Wednesday, April 12, 2006

Confessions of an Unemployed Youth

It is hard to describe how it felt to be working at the age of 22. Although slightly proud that i had landed a decent job, managed to hold on to it, and earned quite a bit of money while at it, i couldn't shake the feeling that there were a thousand other things that i should have been doing instead. As a result, i spent most my working life in a state of conflict. In the end it was a compelling mix of fatigue and boredom that finally led me to give it up. Throw in the towel. Retire even. And so it was, that in the summer of 2006, i was finally out.

In the months following my astonishingly decisive decision to throw away what seemed like a perfectly good career, i continued to remain in the aforementioned state of conflict. i missed my job, but only in the way a dog would miss being being kicked in the balls by his master, which, by the dog's reasoning, must surely be the master's way of showing affection. In later years the dog would perhaps recall some of these kicks and wonder with appalled fascination at how much they meant to him. He might even reminisce with his pups, if he managed to have any, about the Good Times. But enough about the dog.

My problem was slightly more complicated. Even though I managed to convince myself that the job was surely not that good, and the pay was surely not that great, i found that i still missed it. So what was it that i missed?

For starters, it was Something To Do. Before you dismiss that as a uselessly unconvincing reason to hold on to a job, i must point out that there is something softly re-assuring about going to bed at night knowing exactly what it is you are going to be doing the next day. It might be a completely horrific, mind-numbing, please-get-me-out-of-here-before-i-kill-myself job, but it was still Something To Do. There were no surprises. You woke up, got ready, walked right into your worst nightmare, and actually managed to feel good about it. Because like dogs, you see, we humans are slaves to routine. The painful monotony of a job that takes up almost all our waking hours is, in fact, something most of us crave. The drudgery offers us security. I hate to sound philosophical, but it is what provides us with Order in a World of Chaos. Without that, you're left with Choices. You end up lying awake at night wondering whether you should watch tv in the morning, or go for a jog, or perhaps it might be a good day to take up para-gliding. Before long you are debating the pros and cons of each of these choices and you find yourself desending into a black hole of meaninglessness, an endless void from which the light of no star could hope to escape. But this, as i pointed out, was merely for starters.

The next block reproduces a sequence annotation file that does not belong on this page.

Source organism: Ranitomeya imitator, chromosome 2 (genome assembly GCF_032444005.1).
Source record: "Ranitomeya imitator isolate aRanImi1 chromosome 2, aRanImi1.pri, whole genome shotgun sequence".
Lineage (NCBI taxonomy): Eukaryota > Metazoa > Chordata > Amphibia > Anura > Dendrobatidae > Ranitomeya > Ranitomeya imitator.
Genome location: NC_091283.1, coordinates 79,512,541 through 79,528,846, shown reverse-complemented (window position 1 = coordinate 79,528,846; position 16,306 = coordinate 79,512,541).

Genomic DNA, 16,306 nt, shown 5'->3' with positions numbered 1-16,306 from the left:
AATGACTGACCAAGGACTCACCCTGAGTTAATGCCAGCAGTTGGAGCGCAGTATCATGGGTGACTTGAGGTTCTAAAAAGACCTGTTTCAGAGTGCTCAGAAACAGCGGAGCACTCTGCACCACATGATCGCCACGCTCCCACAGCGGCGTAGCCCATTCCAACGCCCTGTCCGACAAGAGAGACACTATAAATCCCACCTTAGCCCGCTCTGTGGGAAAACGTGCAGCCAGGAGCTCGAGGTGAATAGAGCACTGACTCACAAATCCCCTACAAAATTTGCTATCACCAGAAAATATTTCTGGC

At this point i will refrain from listing the other reasons why i missed my job because if i dwell on them any further i may lose my mind. So i will instead list out reasons why i DON'T miss my job. (Writers Note: In today's high-stress environment, it is important to maintain a balance as i have just done. Insanity is never that far away.)